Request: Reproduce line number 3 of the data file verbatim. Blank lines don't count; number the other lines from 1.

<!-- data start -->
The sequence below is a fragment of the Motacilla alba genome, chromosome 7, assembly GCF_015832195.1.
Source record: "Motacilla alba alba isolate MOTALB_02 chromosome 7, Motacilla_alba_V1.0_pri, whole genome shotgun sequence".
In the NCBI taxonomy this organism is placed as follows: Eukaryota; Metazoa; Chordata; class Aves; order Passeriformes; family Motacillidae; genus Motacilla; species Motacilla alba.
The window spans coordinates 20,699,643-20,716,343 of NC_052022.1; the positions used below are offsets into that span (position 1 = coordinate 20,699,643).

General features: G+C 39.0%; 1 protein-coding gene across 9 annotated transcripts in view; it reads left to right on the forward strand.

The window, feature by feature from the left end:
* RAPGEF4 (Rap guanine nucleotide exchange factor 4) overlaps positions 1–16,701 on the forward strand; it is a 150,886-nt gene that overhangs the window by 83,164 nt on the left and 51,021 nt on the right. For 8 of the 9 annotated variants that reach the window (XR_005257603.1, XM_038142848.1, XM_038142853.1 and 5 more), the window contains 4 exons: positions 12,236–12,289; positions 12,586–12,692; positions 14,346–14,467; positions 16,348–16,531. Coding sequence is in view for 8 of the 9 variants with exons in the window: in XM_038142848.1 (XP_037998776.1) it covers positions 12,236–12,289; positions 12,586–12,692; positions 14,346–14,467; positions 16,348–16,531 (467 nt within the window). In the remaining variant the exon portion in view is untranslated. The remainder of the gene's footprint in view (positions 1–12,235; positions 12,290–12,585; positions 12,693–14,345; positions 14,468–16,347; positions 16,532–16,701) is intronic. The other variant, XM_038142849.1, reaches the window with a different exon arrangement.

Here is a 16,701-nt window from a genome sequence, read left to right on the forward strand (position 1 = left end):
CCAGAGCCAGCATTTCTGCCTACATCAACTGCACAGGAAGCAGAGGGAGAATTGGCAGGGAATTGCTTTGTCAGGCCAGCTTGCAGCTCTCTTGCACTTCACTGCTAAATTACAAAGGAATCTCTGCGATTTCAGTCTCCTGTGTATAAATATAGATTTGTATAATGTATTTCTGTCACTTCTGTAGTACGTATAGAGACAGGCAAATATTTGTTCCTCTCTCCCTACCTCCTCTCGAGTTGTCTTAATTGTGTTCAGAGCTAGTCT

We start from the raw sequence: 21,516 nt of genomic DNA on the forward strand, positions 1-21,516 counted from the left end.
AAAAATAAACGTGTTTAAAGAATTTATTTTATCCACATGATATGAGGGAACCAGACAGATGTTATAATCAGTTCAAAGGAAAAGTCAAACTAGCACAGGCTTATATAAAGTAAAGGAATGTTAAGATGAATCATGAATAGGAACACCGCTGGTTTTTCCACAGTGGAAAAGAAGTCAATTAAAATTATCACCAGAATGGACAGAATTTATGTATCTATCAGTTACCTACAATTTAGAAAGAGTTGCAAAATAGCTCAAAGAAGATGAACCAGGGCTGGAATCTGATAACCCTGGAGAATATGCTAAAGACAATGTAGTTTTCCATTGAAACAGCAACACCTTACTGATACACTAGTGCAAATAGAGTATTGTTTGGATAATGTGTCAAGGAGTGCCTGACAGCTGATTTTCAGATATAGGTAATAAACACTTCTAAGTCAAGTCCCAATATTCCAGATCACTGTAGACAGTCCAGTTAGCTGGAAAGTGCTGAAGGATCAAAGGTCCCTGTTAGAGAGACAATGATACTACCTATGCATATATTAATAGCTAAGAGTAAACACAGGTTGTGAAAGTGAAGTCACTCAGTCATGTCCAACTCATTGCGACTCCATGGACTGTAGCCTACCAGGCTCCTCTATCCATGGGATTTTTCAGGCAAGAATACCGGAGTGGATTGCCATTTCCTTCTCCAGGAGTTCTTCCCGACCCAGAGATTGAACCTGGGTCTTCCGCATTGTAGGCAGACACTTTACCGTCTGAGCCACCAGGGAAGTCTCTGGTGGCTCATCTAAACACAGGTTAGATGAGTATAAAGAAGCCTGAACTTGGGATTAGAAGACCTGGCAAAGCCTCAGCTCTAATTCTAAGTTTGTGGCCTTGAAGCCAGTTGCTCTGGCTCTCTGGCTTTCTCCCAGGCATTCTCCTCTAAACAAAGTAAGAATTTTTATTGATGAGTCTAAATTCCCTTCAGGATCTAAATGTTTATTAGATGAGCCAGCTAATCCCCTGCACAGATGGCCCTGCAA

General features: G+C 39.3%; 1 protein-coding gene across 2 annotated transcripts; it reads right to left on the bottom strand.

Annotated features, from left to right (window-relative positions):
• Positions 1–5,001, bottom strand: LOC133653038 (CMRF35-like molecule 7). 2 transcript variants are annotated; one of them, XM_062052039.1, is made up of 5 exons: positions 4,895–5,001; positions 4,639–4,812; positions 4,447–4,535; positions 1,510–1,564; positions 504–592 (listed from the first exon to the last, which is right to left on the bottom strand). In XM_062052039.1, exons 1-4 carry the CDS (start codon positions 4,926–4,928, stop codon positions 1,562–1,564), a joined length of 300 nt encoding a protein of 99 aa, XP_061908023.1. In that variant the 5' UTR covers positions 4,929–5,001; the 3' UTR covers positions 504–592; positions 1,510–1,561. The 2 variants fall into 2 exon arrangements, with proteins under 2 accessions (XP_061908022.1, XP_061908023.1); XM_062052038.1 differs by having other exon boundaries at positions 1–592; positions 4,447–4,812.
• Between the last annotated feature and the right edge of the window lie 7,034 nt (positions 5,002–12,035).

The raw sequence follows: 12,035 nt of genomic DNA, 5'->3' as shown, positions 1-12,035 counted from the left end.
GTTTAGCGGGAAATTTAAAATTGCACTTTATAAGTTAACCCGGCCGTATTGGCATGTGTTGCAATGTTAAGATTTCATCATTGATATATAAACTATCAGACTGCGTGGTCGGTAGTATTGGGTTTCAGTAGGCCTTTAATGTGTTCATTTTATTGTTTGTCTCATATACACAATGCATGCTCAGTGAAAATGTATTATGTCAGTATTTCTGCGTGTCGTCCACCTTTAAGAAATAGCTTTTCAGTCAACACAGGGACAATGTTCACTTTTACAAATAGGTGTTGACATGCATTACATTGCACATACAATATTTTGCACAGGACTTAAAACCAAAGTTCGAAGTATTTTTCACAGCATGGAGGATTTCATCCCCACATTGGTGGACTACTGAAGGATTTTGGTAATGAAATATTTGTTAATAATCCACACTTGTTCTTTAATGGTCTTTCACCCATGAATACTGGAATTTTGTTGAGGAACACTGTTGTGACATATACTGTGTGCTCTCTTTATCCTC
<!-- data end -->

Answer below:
In the NCBI taxonomy this organism is placed as follows: Eukaryota; Metazoa; Chordata; class Aves; order Passeriformes; family Motacillidae; genus Motacilla; species Motacilla alba.